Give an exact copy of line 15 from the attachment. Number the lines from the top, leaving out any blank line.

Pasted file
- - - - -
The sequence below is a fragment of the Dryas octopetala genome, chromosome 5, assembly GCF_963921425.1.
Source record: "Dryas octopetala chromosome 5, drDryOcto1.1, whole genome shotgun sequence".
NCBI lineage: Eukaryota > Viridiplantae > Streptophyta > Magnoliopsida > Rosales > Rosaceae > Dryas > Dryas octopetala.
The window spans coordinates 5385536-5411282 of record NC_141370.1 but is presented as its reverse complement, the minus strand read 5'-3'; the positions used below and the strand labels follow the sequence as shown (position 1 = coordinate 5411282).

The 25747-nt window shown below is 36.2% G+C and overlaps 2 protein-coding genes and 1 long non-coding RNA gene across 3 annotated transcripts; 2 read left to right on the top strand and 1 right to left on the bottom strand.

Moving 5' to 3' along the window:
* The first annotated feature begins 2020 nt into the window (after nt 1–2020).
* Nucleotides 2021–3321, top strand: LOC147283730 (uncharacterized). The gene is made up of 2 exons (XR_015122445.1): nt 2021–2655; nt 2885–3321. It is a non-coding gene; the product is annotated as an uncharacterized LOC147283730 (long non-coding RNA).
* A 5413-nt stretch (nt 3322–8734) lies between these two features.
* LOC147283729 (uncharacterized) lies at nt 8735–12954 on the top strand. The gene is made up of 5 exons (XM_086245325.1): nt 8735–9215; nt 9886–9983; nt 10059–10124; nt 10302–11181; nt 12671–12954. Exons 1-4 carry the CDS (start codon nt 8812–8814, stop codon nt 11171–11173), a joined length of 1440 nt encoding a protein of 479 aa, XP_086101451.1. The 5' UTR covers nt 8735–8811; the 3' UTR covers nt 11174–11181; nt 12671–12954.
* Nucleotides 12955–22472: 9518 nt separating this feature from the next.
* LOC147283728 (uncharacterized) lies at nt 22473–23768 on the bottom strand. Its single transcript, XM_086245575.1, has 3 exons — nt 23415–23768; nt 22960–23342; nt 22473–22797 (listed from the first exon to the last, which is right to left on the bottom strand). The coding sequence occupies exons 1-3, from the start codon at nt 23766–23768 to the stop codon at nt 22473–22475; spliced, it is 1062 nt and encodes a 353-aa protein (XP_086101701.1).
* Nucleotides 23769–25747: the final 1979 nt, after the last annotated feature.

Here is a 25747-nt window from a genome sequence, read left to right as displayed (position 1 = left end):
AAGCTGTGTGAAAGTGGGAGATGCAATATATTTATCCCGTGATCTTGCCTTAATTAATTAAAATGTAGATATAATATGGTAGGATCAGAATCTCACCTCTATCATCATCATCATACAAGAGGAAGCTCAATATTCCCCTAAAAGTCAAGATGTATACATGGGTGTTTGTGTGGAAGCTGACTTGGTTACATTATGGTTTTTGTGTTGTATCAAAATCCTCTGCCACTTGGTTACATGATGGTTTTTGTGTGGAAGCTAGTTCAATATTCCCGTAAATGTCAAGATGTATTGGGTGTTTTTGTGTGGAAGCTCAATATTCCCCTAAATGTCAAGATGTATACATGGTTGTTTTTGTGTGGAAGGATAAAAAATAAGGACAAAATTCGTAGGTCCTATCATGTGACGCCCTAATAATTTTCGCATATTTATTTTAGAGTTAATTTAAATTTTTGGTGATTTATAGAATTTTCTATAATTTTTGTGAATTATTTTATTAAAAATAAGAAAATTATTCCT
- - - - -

AAGCTGTGTGAAAGTGGGAGATGCAATATATTTATCCCGTGATCTTGCCTTAATTAATTAAAATGTAGATATAATATGGTAGGATCAGAATCTCACCTCTATCATCATCATCATACAAGAGGAAGCTCAATATTCCCCTAAAAGTCAAGATGTATACATGGGTGTTTGTGTGGAAGCTGACTTGGTTACATTATGGTTTTTGTGTTGTATCAAAATCCTCTGCCACTTGGTTACATGATGGTTTTTGTGTGGAAGCTAGTTCAATATTCCCGTAAATGTCAAGATGTATTGGGTGTTTTTGTGTGGAAGCTCAATATTCCCCTAAATGTCAAGATGTATACATGGTTGTTTTTGTGTGGAAGGATAAAAAATAAGGACAAAATTCGTAGGTCCTATCATGTGACGCCCTAATAATTTTCGCATATTTATTTTAGAGTTAATTTAAATTTTTGGTGATTTATAGAATTTTCTATAATTTTTGTGAATTATTTTATTAAAAATAAGAAAATTATTCCT